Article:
My husband Tom and I took a day trip yesterday to enjoy the leaves and the glorious Iowa countryside.
One of the things we did in the car was listen to a video by Fr. Michael Gaitley, a Marian Priest. The previous evening we had watched a video entitled “Bakhita, From Slave to Saint.” These two things, the video and the talk by Fr. Gaitley, were an amazing and inspiring one-two punch, laying out what we need to deal with the problems in our world today.
Fr. Michael Gaitley was asked to comment on the chaos in the world, and he agreed to do it if he could also talk about the craziness he sees in the Church, because, he said, “we are all searching for something solid that isn’t going to move. Of course that rock is our faith and the Church.”
The problem right now is that there are voices coming from every direction shaking our confidence not only in our country’s institutions, but also Holy Mother Church. Fr. Gaitley assures us, this Church that Christ gave us, this Church that IS Christ, is still something solid we can hang onto.
Fr. Gaitley then pivots to talking about Vatican II and I was prepared to have him talk about all the problems stemming from Vatican II, but that is not where he went.
He said that as the waters seem to be rising around us, the craziest talk is not about defunding the police or tearing down statues, but rather calls to reject or repeal Vatican II.
He said “I strongly suggest that the council (Vatican II) is the solid rock on which we can find firm footing amid the violent and churning waters of the modern world.”
Whoa. He surprised me.
I will admit, the older we get, the more orthodox my husband and I have become in our Catholic faith. Our closest friends are largely on the same page, and we are occasionally in the company of people who rail against Vatican II. Some people think the entire thing was a mistake.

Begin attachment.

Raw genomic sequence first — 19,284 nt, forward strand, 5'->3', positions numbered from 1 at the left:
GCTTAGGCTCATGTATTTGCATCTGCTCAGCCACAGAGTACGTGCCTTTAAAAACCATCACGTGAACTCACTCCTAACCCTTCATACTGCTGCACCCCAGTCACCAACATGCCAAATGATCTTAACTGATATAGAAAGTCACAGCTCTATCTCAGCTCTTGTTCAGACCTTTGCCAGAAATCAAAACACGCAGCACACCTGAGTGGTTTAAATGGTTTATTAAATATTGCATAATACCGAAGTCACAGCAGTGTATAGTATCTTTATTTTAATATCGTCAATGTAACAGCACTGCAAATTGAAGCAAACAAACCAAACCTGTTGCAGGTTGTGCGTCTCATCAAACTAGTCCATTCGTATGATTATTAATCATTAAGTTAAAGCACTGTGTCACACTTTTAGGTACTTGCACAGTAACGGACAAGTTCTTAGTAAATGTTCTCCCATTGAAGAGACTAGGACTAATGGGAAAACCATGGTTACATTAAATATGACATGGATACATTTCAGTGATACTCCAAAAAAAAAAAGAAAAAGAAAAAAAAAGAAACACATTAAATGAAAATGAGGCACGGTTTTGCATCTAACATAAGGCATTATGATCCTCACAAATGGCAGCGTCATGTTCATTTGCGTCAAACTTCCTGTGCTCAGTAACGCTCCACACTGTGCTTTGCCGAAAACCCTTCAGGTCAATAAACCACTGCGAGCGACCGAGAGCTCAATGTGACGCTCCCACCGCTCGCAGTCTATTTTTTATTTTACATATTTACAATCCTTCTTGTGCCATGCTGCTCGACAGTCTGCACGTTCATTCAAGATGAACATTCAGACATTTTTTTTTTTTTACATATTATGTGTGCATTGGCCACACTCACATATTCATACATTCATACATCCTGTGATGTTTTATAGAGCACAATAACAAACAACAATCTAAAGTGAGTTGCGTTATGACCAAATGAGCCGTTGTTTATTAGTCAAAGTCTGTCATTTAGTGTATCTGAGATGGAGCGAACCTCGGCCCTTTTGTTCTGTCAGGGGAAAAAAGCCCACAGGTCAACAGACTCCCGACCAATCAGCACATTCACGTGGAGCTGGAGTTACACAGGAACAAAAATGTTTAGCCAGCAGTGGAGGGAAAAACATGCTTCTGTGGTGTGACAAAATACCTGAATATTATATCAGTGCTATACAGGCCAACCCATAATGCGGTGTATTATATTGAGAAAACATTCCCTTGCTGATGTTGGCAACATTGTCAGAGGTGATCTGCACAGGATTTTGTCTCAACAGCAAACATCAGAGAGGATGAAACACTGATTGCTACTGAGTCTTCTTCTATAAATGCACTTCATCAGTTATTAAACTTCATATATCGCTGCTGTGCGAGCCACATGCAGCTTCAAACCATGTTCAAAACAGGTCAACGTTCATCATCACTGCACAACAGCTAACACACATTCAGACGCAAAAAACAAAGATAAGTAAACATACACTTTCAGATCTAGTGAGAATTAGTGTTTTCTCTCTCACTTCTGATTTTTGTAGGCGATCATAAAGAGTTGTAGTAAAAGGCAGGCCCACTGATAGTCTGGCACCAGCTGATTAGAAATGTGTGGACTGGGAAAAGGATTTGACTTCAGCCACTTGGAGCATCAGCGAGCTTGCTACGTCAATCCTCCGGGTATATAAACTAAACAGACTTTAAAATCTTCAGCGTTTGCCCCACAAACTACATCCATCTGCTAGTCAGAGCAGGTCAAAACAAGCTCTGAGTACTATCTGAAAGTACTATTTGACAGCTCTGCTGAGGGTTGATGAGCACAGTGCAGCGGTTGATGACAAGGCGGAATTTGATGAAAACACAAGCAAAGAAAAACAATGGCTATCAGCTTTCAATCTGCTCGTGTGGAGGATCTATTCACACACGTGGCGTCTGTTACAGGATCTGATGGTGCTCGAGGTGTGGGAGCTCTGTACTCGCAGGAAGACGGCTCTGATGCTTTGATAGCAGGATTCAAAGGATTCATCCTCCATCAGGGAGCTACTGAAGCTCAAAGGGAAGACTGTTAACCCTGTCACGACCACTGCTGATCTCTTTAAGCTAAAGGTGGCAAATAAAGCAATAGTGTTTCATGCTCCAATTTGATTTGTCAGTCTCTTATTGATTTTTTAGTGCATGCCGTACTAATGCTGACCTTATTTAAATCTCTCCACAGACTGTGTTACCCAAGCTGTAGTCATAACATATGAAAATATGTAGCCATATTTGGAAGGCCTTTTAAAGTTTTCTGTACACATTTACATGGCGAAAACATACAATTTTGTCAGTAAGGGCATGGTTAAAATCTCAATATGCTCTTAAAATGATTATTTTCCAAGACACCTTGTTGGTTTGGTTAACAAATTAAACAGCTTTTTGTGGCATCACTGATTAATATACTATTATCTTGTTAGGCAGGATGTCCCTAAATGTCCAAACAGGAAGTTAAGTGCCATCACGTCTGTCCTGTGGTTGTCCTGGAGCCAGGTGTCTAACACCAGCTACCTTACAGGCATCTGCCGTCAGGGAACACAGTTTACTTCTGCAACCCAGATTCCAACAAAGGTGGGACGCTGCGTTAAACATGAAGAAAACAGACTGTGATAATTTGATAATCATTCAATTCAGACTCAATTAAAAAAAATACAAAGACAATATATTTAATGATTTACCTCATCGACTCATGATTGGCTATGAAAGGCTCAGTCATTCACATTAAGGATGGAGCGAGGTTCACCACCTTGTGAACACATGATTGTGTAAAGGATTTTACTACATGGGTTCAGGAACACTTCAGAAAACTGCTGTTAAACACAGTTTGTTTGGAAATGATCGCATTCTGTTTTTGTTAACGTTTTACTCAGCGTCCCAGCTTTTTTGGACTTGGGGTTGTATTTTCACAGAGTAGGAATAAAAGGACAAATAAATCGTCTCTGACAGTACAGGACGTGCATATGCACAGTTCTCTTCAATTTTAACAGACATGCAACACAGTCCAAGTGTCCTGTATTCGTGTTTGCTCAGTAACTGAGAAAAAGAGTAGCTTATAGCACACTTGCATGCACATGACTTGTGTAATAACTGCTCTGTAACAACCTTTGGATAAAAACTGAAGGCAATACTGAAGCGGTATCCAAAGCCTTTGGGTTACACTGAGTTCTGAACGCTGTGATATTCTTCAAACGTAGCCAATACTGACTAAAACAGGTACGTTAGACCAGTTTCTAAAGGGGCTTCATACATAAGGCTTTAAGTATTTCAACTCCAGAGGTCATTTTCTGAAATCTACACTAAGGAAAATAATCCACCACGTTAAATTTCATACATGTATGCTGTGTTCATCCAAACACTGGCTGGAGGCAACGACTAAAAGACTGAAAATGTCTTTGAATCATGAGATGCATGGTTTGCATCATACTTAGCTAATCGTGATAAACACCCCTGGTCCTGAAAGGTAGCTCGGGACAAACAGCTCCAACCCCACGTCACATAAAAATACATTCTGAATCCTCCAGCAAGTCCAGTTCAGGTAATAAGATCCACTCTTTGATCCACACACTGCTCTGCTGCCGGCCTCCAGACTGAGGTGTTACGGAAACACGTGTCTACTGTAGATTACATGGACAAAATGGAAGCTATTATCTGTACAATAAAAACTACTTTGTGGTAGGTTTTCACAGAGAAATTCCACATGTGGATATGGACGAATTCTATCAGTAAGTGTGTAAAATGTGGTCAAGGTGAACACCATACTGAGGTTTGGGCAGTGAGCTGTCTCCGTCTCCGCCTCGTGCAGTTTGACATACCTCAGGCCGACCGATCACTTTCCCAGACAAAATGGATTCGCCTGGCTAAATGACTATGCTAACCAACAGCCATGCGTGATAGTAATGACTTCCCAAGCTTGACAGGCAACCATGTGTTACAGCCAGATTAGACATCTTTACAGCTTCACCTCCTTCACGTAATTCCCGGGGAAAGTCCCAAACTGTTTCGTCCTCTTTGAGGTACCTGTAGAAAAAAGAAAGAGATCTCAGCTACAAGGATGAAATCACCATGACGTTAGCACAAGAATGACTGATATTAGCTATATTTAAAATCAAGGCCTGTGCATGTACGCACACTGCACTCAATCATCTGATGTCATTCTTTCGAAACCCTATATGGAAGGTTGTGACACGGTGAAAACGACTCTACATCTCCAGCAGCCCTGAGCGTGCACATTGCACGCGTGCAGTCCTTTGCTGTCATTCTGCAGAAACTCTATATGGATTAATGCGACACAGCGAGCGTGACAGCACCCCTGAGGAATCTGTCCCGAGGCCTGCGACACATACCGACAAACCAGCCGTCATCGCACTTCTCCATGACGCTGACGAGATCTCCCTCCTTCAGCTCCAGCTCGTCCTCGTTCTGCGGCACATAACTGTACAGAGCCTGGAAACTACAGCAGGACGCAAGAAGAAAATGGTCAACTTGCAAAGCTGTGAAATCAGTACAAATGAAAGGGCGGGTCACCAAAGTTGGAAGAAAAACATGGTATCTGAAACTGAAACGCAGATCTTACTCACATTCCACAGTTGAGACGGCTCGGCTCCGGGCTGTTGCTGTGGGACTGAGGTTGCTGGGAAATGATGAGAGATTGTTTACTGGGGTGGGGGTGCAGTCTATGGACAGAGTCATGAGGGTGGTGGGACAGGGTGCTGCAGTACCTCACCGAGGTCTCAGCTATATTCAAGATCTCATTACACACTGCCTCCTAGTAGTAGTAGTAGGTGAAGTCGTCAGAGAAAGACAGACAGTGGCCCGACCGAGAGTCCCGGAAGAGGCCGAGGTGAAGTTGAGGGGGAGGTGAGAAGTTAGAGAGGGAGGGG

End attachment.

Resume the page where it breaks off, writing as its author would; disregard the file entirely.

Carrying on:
This always makes me squirm. Hasn’t Christ promised to keep us safe from error? Isn’t the teaching authority of the Church one of the primary ways this occurs? Isn’t that the solid rock Jesus promised to leave us?
Fr. Gaitley agrees. He says we need to see Vatican II not as a mistake, or a tool of the devil, but as the answer needed for our time. He says it is the great gift of hope and mercy our world needs today.
He acknowledges that there was mis-implementation and confusion regarding the intent. Pope Benedict admitted before he retired, that the real council had trouble establishing itself and taking shape. Pope Benedict ended on a note of hope, though; he said the true intent of the council has been slowly and surely establishing itself.
Where is the authentic Church?
Gaitley suggests that Saint JPII, the greatest man of the 20th Century, represents the true representation of Vatican II and faithfully showed us the way. What is that way? MERCY.
Pope John XXIII said at the council “The Catholic Church, by means of this Ecumenical Council, desires to show herself to be a loving mother of all, benign, patient, full of mercy and goodness.”
So, Fr. Gaitley says, during these confusing and chaotic times, the Holy Spirit is saying to all of us, God comes down to meet His people with mercy, in the midst of our messiness, as the solid rock we can hold onto, and trust.
This message of MERCY that came out of the council and was first introduced by Pope John XXIII, became the theme of Pope John Paul II’s papacy and was reinforced and embraced by Popes Benedict and Francis.
In this time of great and growing darkness, mercy is what this broken world needs. Pope Francis referred to the church as a field hospital after battle. He said “I see clearly that the thing the Church needs most today is the ability to heal wounds and warm the hearts of the faithful, it needs nearness, proximity. You have to heal the wounds, then we can talk about everything else. Heal the wounds. Heal the wounds.”
And what does radical mercy look like?
We simply need to look to the lives of the saints. Watch the movie “Bakhita, from Slave to Saint” for a blueprint of radical mercy and how it can change everything.
And so my friends, I suggest that questions about the finer points of liturgy and things like what is better, Latin vs. English, or whether or not we should be taking Holy Eucharist on the tongue or in the hand, is not what matters most. And it is not what will heal this broken world. The one primary thing that matters is that Christ came into the midst of our broken world, freely offered us mercy, and saved us.
I encourage you to watch Fr. Gaitley’s full talk. It is well worth 35 minutes of your time.